“Research highlights” is a weekly round-up of research papers appearing in the print BMJ. We start off with this week’s research questions, before providing more detail on some individual research papers and accompanying articles.
- What effect does inclusion of unpublished data have on the results of meta-analyses of drug trials?
- How many clinical trials funded by the US National Institutes of Health are subsequently published?
- Do US drug trials comply with mandatory reporting on ClinicalTrials.gov?
- What is the potential for bias in meta-analyses that use individual participant data?
- Why are reports describing randomised controlled trials sometimes not retrieved in literature searches?
- To what extent do three types of documents for reporting clinical trials (reports posted in trial results registries, clinical study reports submitted to regulatory authorities, and journal publications) provide sufficient information to enable trial evaluation?
Where have all the trials gone?
Back in 1986, oncologist and epidemiologist R John Simes called for prospective registration of all clinical trials in a publicly accessible registry. This, he argued, would aid discovery of ongoing and unpublished trials and would reduce the bias towards positive results in the evidence base.
In 2000 the US National Library of Medicine, as a result of the FDA (Food and Drug Administration) Modernization Act 1997, launched what is now the world’s biggest publicly accessible registry, ClinicalTrials.gov. Many other registries opened subsequently round the world. But registration was voluntary and patchy until the influential International Committee of Medical Journal Editors (ICMJE) ruled in 2005 that clinical trials had to be registered prospectively to qualify for publication in one of its member journals. There were then 12 members, including the BMJ, and now there are 14.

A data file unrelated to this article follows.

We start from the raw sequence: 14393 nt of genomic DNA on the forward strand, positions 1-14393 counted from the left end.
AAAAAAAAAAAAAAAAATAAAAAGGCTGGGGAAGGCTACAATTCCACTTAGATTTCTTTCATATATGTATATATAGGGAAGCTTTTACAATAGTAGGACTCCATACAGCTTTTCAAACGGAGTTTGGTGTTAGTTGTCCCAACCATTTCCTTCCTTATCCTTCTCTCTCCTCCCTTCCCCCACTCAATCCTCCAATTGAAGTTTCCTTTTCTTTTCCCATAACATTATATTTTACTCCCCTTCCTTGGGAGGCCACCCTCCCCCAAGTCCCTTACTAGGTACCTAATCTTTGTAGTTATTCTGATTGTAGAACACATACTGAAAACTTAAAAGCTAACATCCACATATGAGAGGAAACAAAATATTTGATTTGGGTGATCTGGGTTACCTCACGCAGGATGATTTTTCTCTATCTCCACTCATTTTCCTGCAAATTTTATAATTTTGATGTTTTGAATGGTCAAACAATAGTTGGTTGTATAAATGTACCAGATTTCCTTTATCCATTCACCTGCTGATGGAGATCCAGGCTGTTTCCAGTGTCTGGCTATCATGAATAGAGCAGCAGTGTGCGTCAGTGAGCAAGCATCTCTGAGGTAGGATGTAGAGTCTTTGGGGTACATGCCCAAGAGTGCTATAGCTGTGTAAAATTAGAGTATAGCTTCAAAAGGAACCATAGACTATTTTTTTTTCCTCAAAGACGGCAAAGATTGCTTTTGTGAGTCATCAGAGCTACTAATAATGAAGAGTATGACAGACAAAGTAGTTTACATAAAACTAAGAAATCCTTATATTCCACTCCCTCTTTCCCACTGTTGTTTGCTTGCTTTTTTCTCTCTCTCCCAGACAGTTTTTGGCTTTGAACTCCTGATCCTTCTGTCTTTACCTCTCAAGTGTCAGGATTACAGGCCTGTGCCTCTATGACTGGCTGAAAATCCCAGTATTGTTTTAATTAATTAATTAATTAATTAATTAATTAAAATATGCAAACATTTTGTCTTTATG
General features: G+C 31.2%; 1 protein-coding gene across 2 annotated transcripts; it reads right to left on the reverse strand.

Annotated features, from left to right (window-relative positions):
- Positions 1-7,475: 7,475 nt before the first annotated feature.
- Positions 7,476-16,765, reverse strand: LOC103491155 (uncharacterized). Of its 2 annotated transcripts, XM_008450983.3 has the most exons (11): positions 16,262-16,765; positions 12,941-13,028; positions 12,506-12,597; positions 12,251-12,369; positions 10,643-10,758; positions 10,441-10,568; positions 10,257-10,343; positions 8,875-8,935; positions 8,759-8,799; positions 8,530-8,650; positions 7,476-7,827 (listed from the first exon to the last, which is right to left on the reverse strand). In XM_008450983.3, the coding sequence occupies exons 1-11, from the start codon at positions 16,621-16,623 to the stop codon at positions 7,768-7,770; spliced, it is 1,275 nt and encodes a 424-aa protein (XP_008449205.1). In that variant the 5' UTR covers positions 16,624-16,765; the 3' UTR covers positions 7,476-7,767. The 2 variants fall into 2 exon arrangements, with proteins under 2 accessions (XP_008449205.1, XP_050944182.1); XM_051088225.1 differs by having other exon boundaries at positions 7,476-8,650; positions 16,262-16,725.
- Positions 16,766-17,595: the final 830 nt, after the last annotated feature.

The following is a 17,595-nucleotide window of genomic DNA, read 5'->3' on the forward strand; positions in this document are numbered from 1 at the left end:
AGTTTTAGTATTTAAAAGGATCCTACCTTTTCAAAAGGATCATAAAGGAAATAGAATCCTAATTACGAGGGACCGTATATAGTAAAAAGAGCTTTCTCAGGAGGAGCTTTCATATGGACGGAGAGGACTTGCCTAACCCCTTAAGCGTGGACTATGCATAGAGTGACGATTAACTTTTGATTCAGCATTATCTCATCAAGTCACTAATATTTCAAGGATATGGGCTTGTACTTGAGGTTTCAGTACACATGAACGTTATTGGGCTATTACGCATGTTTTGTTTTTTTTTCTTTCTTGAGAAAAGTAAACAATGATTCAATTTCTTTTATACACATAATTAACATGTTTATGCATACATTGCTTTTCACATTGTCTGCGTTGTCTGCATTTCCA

The ICMJE rules greatly increased rates of trial registration, but other journals following the committee’s uniform requirements for manuscripts didn’t have to adopt the rules, and most trialists were still off the hook. Then in 2007 the FDA Amendments Act (FDAAA) made prospective registration at ClinicalTrials.gov mandatory for all clinical trials of drugs, devices, or biological agents with at least one site in the United States (excluding phase I studies and early feasibility trials of devices). The act also required the posting of basic results within one year of the completion of each trial that was registered and ongoing in September 2007, and brought in fines of $10,000 per infringement. So the act had teeth.
Or did it? Andrew Prayle and colleagues’ analysis of ClinicalTrials.gov and the US database of FDA approved drugs, Drugs@FDA, found that only 22% of eligible registered drug trials had results posted at the registry. Studies funded solely by the drug industry complied better than the rest (40% v 9%) but, as Prayle and colleagues put it, “if the reporting rate does not increase, the laudable FDAAA legislation will not achieve its goal of improving the accessibility of trial results.”